This is a mahogany topped 00, again fairly deep scalloping. It is patterned after the cheap little mahogany guitars of the '30's (which were not scalloped) and has that punchy bluesy sound

Image

Lastly, I've built three parlor sized guitars from the Antes plans which are said to be "over braced" so I made mine 1/4 inch and rather than scalloping I tapered them. The tops are Lutz spruce. Again, these are responsive (and loud) little guitars, totally different voice from the 000 and 00

Image

I'll add a further anecdote - I own one of the "over build" Martins from the '70's - nice guitar but nothing outstanding. A few years ago I sent it off to a person who is known for after market scalloping - he replaced the heavy rosewood bridgeplate with a smaller maple one and did some brace work thru the soundhole. It made a definite difference in the guitar - when I got it back my wife commented that I was playing louder.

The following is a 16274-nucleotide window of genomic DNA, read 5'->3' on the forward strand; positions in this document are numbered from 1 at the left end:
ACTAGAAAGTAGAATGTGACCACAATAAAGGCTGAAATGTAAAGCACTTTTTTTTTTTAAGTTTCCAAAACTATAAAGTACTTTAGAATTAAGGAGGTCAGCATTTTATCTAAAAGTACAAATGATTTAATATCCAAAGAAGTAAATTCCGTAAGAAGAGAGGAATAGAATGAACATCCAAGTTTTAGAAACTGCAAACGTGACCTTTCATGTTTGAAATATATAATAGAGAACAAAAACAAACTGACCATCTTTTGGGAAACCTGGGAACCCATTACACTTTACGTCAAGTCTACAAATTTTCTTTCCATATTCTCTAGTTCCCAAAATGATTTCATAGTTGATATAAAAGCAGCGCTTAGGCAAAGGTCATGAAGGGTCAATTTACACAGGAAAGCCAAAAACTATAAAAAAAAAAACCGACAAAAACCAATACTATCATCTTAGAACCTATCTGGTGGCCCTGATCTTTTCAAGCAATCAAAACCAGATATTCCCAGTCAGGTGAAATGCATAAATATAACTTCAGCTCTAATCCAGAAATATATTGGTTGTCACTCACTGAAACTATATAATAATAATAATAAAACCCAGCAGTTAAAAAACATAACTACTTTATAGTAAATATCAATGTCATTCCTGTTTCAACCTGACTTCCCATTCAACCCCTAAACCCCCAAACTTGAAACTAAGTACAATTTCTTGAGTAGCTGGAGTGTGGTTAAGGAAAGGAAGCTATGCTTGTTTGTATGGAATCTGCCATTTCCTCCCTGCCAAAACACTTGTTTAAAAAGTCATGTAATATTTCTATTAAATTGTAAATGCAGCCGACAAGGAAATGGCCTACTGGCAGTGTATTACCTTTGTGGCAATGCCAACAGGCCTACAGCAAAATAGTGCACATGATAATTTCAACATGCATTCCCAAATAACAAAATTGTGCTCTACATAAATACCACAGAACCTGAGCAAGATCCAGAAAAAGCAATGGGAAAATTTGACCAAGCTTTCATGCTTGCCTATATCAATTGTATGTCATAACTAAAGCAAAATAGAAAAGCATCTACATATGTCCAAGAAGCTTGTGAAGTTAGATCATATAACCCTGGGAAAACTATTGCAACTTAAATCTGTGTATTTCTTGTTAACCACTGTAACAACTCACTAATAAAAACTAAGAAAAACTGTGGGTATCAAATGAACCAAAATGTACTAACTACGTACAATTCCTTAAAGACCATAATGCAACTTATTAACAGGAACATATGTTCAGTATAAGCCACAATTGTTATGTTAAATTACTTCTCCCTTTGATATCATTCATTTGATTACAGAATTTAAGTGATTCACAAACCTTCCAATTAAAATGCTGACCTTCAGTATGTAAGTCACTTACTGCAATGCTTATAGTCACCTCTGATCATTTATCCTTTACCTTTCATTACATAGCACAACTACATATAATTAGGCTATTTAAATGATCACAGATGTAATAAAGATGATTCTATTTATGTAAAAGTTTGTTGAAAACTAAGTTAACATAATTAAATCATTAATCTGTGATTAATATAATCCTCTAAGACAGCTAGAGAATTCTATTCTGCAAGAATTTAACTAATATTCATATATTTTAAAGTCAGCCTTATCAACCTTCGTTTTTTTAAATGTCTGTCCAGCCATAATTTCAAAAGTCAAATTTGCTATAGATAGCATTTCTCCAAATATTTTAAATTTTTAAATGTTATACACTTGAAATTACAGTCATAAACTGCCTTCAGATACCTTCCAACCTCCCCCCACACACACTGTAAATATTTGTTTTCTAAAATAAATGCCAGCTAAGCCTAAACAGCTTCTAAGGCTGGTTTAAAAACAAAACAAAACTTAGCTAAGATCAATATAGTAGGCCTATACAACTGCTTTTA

Re: Looking for top bracing profiles

PostPosted: Fri May 19, 2017 2:27 pm
by Doug Shaker
My method:
    Use the basic bracing pattern in the plans, but make the braces thinner and taller with a triangular cross-section.
    Brace up the top and tap all over the place and notice how dead it all sounds.
    Start carving away at the braces, tapping as I carve. At some point the top will start to sound more lively.
    Keep carving and tapping but after the top starts to sound lively, also start flexing the top a bit.